Spiders – Preschool Lesson Plan

Begin your lesson by reading one or more of the following books, then continue with a group discussion.

Spinning Spiders by Melvin Berger

Spider’s Lunch by Joanna Cole

Are You a Spider? by Judy Allen

What is an arachnid?

The word arachnid is a Greek word that means spider, but spiders are not the only creatures classified as arachnids. They share the classification with scorpions, mites and ticks. All arachnids have two body segments and eight legs.

• Difference between an arachnid and an insect – Arachnids have four pairs of segmented legs (eight total), which can grow back if broken. Insects have six legs. Arachnids have two body parts, insects have three. Many insects have antennae and can fly. Spiders have no antennae and no wings.
• Life-cycle of a spider – egg, spiderling (term for young spider), adult spider.
• Where do spiders live? – Everywhere. Some even live in lakes and ponds.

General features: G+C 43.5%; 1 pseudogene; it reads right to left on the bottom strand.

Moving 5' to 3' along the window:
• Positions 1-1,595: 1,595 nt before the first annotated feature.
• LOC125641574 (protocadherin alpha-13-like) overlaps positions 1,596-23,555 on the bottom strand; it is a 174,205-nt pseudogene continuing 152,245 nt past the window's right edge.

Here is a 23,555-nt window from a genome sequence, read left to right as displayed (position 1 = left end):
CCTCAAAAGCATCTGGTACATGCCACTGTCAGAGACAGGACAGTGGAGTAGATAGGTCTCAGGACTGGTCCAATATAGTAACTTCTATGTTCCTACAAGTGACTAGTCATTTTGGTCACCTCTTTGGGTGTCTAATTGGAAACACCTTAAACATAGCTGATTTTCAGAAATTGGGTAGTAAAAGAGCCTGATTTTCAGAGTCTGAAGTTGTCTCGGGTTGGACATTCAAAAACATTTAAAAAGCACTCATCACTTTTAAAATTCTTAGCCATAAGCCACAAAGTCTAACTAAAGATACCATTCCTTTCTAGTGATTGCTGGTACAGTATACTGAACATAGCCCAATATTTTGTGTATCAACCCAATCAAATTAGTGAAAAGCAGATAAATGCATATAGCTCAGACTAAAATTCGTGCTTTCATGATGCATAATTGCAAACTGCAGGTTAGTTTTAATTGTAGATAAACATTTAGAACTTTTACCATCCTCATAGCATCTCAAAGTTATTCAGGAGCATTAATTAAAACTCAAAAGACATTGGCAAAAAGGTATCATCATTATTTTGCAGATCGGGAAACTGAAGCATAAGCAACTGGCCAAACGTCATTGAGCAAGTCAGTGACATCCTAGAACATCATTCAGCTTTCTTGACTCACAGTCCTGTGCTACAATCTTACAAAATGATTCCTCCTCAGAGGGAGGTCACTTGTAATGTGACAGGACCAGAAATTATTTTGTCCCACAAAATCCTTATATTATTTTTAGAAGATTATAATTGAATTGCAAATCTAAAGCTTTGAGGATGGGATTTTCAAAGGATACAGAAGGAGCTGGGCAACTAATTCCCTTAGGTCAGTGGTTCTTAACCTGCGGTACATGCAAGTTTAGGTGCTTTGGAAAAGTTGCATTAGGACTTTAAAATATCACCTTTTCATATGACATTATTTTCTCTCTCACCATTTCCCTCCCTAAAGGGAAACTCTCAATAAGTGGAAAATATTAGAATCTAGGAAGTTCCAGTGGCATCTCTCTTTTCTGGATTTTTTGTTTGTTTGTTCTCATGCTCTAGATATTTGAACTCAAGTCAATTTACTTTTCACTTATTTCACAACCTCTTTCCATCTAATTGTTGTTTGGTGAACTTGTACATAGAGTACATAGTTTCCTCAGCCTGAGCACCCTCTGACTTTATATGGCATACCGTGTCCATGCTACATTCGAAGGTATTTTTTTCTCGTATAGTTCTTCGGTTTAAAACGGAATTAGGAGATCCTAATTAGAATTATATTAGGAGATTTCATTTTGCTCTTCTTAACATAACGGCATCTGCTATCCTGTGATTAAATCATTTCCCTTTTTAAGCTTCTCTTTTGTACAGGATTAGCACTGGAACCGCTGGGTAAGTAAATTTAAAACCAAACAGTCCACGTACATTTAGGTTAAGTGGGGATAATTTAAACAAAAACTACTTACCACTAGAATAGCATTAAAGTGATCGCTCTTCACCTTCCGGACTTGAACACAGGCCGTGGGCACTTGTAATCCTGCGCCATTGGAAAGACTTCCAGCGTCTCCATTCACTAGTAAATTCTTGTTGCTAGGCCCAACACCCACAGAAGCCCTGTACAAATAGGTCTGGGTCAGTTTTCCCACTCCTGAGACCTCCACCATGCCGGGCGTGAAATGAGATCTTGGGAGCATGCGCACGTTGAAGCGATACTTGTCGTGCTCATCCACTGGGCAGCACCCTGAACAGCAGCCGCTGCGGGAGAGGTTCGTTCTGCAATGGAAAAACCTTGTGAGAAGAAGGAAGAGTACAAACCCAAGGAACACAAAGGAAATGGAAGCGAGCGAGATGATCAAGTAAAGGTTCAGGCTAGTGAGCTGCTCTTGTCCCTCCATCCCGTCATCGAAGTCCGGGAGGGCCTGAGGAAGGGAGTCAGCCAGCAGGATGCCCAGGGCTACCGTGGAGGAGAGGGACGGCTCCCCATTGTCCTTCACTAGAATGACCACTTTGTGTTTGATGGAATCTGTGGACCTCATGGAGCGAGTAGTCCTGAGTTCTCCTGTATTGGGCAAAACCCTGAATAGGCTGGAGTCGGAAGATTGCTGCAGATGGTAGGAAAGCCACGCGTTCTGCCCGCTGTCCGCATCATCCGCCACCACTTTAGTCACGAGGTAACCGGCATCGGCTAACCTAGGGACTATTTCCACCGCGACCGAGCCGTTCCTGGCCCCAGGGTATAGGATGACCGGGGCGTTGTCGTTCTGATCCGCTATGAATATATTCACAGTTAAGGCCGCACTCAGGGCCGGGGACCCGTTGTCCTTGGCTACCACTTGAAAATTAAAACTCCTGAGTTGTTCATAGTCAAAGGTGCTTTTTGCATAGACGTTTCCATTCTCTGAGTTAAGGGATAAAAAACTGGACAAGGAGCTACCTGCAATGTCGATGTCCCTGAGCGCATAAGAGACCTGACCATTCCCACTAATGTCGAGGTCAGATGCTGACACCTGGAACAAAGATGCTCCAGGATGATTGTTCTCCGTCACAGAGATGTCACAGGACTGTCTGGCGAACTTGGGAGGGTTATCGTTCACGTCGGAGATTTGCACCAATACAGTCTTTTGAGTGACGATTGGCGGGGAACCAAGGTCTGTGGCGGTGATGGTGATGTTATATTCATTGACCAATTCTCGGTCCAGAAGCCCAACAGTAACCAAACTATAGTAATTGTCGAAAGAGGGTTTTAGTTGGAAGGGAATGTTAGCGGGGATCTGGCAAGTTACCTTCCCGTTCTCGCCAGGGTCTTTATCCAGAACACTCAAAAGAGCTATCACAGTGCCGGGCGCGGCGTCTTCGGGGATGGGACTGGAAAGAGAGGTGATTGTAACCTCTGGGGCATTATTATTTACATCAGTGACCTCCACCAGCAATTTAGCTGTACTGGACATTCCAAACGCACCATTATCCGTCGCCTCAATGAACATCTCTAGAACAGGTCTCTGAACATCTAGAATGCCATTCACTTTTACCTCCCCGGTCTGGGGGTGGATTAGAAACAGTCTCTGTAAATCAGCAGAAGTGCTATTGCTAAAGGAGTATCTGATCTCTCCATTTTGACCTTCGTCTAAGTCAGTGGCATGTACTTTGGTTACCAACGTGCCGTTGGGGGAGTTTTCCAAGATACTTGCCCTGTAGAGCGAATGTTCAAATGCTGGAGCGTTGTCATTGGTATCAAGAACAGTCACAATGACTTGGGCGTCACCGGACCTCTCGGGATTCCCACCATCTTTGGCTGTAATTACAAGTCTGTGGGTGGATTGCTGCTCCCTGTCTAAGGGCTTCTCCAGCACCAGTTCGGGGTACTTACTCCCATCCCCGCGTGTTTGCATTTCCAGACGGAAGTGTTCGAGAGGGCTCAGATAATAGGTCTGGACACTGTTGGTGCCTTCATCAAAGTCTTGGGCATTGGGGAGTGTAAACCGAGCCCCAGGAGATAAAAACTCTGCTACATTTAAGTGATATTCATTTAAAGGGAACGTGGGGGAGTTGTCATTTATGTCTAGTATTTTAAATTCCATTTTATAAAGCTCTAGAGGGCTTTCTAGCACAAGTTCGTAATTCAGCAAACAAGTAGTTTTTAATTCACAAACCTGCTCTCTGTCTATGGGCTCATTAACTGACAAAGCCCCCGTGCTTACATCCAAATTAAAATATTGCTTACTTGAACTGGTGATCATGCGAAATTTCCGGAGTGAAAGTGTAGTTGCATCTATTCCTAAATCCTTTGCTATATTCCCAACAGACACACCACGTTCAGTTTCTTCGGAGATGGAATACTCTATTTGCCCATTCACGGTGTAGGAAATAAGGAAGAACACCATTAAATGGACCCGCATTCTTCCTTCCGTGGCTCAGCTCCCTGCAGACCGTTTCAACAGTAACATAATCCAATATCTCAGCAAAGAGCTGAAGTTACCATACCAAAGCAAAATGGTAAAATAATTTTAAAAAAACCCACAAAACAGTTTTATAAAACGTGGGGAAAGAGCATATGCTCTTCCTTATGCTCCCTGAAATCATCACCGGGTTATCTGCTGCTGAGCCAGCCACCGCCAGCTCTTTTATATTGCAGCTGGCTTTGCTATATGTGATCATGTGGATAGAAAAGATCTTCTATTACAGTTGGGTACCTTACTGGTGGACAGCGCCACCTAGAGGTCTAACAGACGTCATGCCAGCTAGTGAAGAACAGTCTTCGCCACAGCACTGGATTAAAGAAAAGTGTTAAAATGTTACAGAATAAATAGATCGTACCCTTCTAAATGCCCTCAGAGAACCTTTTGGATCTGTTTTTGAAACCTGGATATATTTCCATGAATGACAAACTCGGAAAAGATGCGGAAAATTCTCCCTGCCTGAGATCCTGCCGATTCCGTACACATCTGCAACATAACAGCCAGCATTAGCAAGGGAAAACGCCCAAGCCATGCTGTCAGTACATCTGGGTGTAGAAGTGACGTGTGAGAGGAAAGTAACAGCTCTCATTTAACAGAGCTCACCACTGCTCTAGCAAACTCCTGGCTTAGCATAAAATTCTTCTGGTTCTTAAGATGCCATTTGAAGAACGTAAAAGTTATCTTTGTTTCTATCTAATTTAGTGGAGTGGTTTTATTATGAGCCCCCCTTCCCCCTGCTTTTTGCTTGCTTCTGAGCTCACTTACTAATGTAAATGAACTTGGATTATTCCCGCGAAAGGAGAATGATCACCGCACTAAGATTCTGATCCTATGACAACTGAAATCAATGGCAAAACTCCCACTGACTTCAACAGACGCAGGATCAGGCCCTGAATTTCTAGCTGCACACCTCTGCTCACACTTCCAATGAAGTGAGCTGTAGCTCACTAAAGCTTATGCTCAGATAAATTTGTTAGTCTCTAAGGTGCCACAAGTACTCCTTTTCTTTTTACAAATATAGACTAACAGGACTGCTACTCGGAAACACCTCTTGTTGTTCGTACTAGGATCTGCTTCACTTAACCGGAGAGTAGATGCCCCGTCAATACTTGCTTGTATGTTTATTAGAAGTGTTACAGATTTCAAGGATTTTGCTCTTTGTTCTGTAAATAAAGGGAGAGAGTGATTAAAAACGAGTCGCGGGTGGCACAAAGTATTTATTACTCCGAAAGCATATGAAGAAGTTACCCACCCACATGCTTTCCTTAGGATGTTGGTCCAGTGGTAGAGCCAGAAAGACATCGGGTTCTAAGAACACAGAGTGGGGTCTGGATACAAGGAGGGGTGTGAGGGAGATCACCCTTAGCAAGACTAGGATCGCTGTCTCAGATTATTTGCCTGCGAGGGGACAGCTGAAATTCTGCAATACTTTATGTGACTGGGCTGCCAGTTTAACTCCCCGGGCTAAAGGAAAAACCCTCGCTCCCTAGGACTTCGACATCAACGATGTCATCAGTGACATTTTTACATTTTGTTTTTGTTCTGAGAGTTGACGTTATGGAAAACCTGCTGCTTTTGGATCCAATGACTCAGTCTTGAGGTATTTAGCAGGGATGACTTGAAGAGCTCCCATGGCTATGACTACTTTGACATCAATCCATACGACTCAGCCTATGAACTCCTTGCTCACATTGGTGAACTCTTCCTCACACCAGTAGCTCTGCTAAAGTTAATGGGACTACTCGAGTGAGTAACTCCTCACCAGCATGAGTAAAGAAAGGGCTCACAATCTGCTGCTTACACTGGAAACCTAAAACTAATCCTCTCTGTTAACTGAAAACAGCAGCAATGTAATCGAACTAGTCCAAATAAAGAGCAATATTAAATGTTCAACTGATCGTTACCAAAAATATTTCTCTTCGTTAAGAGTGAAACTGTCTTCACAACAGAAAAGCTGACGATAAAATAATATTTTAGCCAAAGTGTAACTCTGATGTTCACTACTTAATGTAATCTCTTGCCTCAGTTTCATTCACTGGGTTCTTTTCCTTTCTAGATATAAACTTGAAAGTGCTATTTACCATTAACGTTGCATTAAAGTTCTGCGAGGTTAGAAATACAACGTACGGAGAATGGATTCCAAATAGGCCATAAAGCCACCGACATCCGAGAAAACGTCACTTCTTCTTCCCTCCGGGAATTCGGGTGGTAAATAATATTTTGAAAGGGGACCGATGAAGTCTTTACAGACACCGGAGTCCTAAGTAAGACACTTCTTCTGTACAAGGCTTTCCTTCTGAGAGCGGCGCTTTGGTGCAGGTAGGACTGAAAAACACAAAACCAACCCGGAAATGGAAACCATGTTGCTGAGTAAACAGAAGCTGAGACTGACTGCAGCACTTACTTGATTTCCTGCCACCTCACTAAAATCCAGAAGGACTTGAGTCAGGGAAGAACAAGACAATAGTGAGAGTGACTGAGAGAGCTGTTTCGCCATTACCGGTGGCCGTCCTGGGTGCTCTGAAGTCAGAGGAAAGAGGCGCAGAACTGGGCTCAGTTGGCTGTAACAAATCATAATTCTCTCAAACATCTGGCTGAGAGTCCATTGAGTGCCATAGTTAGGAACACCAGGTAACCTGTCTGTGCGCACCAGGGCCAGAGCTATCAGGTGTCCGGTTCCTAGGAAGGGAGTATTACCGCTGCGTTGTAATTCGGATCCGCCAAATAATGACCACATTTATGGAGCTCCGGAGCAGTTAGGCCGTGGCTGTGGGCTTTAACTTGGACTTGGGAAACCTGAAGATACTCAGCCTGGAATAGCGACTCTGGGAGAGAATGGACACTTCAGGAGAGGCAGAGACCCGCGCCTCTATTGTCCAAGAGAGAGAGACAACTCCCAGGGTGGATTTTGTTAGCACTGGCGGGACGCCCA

• What do spiders eat? – Insects, but some tropical species are large enough to eat minnows.

Chart of Spider Facts
There are 37,000 known species of spiders in the world. Approximately
3,500 in the U.S. and Canada.
Spiders lay between 2 and 1,000 eggs.
Their skeletons are on the outside of their bodies. This is called an
exoskeleton.
The mother wolf spider carries her eggs with her and keeps the young
spiderlings on her back until they are old enough to care for themselves.
Some spiders live underground and catch insects for food by jumping
out at them.
Spiders use a sticky silk to make their webs. The silk comes from six
“spinnerets” located on the underside of their abdomen.
They use the silk as parachutes, as shelter and to catch food.
Spiders have as many as 12 eyes.

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